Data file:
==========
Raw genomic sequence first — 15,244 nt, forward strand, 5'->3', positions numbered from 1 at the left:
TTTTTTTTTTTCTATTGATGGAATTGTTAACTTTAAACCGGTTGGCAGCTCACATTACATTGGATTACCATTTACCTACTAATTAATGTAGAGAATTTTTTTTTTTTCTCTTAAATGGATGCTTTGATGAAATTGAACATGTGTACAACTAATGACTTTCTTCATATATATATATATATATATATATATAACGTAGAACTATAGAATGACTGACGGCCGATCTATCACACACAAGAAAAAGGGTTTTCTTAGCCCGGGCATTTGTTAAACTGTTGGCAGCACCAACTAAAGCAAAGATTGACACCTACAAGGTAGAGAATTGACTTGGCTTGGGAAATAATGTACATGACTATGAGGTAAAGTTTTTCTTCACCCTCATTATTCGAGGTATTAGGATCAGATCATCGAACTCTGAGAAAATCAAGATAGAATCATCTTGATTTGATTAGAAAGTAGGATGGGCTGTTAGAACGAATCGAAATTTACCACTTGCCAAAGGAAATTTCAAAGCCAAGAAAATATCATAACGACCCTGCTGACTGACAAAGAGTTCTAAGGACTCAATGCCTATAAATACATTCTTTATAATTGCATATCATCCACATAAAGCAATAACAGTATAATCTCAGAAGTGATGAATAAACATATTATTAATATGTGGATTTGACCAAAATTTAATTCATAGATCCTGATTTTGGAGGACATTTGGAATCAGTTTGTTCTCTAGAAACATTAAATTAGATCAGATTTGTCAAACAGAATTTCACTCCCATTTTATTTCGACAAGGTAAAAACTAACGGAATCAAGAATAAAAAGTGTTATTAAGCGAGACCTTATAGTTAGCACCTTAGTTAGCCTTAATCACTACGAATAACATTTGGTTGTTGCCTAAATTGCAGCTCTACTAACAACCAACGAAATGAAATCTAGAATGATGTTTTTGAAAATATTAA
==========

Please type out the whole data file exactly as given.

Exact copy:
Raw genomic sequence first — 15,244 nt, forward strand, 5'->3', positions numbered from 1 at the left:
TTTTTTTTTTTCTATTGATGGAATTGTTAACTTTAAACCGGTTGGCAGCTCACATTACATTGGATTACCATTTACCTACTAATTAATGTAGAGAATTTTTTTTTTTTCTCTTAAATGGATGCTTTGATGAAATTGAACATGTGTACAACTAATGACTTTCTTCATATATATATATATATATATATATATAACGTAGAACTATAGAATGACTGACGGCCGATCTATCACACACAAGAAAAAGGGTTTTCTTAGCCCGGGCATTTGTTAAACTGTTGGCAGCACCAACTAAAGCAAAGATTGACACCTACAAGGTAGAGAATTGACTTGGCTTGGGAAATAATGTACATGACTATGAGGTAAAGTTTTTCTTCACCCTCATTATTCGAGGTATTAGGATCAGATCATCGAACTCTGAGAAAATCAAGATAGAATCATCTTGATTTGATTAGAAAGTAGGATGGGCTGTTAGAACGAATCGAAATTTACCACTTGCCAAAGGAAATTTCAAAGCCAAGAAAATATCATAACGACCCTGCTGACTGACAAAGAGTTCTAAGGACTCAATGCCTATAAATACATTCTTTATAATTGCATATCATCCACATAAAGCAATAACAGTATAATCTCAGAAGTGATGAATAAACATATTATTAATATGTGGATTTGACCAAAATTTAATTCATAGATCCTGATTTTGGAGGACATTTGGAATCAGTTTGTTCTCTAGAAACATTAAATTAGATCAGATTTGTCAAACAGAATTTCACTCCCATTTTATTTCGACAAGGTAAAAACTAACGGAATCAAGAATAAAAAGTGTTATTAAGCGAGACCTTATAGTTAGCACCTTAGTTAGCCTTAATCACTACGAATAACATTTGGTTGTTGCCTAAATTGCAGCTCTACTAACAACCAACGAAATGAAATCTAGAATGATGTTTTTGAAAATATTAA